Burke Discusses Cultural Overlap in Art, Literature, and Language

As historical periods transition, there is a time when they overlap and hybrid languages and texts reflect the collision of languages and customs. Noted British historian Peter Burke gave a series of lectures the week of Nov. 11 on this hybridization as part of CEU's annual Natalie Zemon Davis Lecture Series.

In his second lecture, titled “Hybrid Languages and Literatures,” Burke spoke about the humorously named Macaronic Latin, which was a combination of Latin and a number of vernacular dialects. Many Renaissance scholars championed the use of pure Latin and were critical of Medieval Latin, calling it “Kitchen Latin,” or “Polluted Latin.” However, as Burke noted, it was impossible to write about contemporary or foreign things like gun powder, the printing press or Islam in classical Latin. “How do you write in classical Latin about things that were totally unknown to the Romans?” Burke asked.

As Romance languages like Italian, French, and Spanish are Latin-based, Macaronic Latin


Noted historian Peter Burke speaks about Renaissance hybridity during CEU's Natalie Zemon Davis Lecture Series. Image credit: CEU/Daniel Vegel

was easily mixed with them. “Eventually this is written down and other dialects are used and this spread beyond Italian to French and Spanish. Mixing with other languages is not so easy but people did it, for example, in German. Farther east, it was only in the 18th century that the Croats and Czechs began to write in this Macaronic form. In Poland, this was employed during the Renaissance.”

Burke discussed the four basic components of Macaronic Latin which involved “stealing” from Latin itself, reviving ancient words to enrich the vocabulary, borrowing from Italian (due to its prestige during the Renaissance) and, finally, as the world expanded, using exotic words from other languages including African languages, Portuguese, and English.

French Renaissance writer Francois Rabelais had “great skill at mixing languages for comic effect,” said Burke. Well-known British poet Edmund Spenser (best known for his epic poem “The Faerie Queen”) was so fond of using medieval words that he would often publish accompanying glossaries for contemporary readers who would not have been familiar with many of them. Shakespeare also liked to play with words and resurrect archaic terminology. Even the popular novel “The Ingenious Gentleman Don Quixote of La Mancha” is a hybrid of Spanish and Arabic cultures. Burke noted that, like the popular belief that Muslim prophet Mohammed has a mole on his right shoulder blade, so too does Don Quixote.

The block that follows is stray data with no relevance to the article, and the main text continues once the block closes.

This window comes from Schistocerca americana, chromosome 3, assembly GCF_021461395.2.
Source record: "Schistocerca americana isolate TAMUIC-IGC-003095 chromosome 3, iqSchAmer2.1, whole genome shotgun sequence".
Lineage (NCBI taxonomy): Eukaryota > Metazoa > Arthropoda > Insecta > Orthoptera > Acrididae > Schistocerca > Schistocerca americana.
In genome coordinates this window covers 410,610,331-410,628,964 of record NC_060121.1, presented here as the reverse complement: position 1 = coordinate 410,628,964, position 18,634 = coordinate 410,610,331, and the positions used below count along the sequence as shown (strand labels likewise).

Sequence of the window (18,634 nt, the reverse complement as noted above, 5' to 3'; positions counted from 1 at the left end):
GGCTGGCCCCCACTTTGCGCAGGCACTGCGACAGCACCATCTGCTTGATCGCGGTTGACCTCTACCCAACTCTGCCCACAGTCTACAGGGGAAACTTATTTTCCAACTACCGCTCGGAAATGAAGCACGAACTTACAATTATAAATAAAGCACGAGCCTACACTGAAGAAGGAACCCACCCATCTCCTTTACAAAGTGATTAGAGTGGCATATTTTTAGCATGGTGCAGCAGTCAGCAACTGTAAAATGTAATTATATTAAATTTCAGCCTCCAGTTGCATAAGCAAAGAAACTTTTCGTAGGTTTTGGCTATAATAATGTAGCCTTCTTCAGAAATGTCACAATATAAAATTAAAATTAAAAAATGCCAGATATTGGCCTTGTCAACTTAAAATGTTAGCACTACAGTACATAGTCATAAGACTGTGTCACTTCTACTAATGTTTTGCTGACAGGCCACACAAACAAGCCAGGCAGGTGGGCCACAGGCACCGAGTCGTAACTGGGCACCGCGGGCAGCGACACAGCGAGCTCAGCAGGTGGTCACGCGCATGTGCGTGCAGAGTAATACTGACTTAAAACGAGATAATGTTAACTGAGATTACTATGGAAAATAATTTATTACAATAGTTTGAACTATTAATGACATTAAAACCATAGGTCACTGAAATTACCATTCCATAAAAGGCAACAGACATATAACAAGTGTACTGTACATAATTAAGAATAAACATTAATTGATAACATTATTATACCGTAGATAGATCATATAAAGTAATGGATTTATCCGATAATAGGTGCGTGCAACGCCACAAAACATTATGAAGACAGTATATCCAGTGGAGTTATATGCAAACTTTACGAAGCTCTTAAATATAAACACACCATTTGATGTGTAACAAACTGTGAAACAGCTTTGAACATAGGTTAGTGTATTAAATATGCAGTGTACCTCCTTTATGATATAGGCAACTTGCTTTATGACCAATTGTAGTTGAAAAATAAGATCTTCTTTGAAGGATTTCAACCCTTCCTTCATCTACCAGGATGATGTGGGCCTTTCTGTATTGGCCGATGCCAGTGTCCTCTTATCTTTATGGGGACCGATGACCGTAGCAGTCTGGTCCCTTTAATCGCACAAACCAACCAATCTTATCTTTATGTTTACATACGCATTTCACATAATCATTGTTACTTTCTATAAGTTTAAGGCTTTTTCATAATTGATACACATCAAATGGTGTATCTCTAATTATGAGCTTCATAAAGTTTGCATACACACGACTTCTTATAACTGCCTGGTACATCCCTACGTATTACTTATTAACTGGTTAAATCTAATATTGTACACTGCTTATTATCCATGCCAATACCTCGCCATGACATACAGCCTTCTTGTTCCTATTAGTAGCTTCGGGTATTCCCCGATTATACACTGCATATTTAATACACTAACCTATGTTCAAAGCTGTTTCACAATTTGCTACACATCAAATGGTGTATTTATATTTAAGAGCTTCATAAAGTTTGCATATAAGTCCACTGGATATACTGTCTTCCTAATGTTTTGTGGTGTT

“The literature of the Renaissance offers many examples of hybridization,” Burke said. “The Classical co-existed with what I'm calling the Gothic. At the same time, some writers are trying to imitate Cicero and Virgil and some, the romances of chivalry – of knights and ladies. The co-existence of the Classic and Gothic styles led to what some critics call 'generic hybridization.'”

This literary hybridity was not just limited to modern-day Europe; it ultimately extended to “the frontiers of Christendom,” with Turkish words entering into Polish and other Slavic languages. In Spain, there is a long tradition of Arabic words being adopted into Spanish. Burke also cited the cross-cultural examples of the trickster, a literary character that often swindles or deceives.


Noted historian Peter Burke speaks about Renaissance hybridity during CEU's Natalie Zemon Davis Lecture Series. Image credit: CEU/Daniel Vegel

He explained that hybridization could cause social and cultural tension. For example, in Spain once the last Muslim kingdom fell in 1492, some felt that hybrid languages and literature were impure. Regardless of their reception, hybrid art, literature, and languages of the Renaissance remain and provide a glance into eras blending into one another.

The Natalie Zemon Davis Lecture Series is sponsored by CEU's Departments of History and Medieval Studies. Given the interest in cultural hybridity long shown by Zemon Davis, this theme allowed Burke to pay homage to Davis' work as well as to explore what was, for long period, a neglected theme in Renaissance studies. Burke retired in 2004 but remains a fellow of Emmanuel College and the British Academy. For more information on Burke's talks, visit http://history.ceu.hu/events/2013-11-11/annual-natalie-zemon-davis-lecture-series.